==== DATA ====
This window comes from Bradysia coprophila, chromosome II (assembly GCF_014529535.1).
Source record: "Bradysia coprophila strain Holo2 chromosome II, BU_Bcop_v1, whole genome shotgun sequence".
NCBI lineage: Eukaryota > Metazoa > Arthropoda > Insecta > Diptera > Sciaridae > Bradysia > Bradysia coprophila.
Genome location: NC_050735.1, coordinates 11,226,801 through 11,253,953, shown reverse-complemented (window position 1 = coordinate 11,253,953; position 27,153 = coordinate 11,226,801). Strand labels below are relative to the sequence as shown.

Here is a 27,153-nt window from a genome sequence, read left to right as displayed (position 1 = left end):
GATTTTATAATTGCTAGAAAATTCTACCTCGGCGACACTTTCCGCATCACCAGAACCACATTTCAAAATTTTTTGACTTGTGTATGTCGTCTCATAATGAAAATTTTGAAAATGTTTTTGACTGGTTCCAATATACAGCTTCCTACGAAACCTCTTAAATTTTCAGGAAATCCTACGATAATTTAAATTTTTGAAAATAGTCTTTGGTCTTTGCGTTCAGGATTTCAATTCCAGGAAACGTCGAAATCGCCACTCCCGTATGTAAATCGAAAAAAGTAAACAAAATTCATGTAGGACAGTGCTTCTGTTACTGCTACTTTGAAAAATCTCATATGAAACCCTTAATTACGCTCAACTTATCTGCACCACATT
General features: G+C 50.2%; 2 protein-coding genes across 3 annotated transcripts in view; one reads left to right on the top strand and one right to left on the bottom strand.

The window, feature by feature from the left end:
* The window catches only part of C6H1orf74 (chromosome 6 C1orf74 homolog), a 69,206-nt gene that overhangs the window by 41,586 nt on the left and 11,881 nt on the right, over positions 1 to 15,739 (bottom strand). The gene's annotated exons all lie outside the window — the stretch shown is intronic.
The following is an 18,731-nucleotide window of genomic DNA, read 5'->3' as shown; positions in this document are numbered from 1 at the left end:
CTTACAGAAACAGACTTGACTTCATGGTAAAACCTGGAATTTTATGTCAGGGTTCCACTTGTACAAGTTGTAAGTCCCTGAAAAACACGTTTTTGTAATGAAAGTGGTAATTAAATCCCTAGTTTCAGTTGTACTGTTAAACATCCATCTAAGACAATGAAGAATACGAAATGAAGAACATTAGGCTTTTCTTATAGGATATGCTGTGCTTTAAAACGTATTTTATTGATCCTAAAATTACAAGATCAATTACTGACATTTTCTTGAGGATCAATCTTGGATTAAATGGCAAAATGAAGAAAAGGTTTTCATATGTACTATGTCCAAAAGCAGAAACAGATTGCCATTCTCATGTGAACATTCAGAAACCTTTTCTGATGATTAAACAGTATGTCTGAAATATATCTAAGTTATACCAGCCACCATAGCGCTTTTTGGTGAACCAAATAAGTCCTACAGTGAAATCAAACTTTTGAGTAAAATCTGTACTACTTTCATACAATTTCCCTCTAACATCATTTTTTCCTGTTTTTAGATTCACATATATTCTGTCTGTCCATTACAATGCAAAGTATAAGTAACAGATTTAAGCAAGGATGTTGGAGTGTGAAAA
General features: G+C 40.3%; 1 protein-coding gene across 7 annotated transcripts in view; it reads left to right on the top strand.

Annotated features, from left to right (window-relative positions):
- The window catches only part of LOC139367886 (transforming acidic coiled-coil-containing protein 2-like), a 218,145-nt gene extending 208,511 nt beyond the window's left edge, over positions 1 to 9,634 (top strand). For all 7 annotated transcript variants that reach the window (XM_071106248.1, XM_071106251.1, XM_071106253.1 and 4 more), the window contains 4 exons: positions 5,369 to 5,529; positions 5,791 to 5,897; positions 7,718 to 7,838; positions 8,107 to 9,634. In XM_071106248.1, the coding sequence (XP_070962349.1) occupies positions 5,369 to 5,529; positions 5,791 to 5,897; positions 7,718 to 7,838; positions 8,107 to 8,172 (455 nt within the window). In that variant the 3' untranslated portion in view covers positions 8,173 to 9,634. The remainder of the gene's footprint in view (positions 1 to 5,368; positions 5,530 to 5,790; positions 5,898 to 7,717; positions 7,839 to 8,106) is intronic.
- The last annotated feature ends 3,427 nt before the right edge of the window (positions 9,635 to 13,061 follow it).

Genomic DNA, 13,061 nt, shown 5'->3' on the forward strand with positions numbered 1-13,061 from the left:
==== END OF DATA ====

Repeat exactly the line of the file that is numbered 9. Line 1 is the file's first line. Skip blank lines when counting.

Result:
* The window catches only part of C6H1orf74 (chromosome 6 C1orf74 homolog), a 69,206-nt gene that overhangs the window by 41,586 nt on the left and 11,881 nt on the right, over positions 1 to 15,739 (bottom strand). The gene's annotated exons all lie outside the window — the stretch shown is intronic.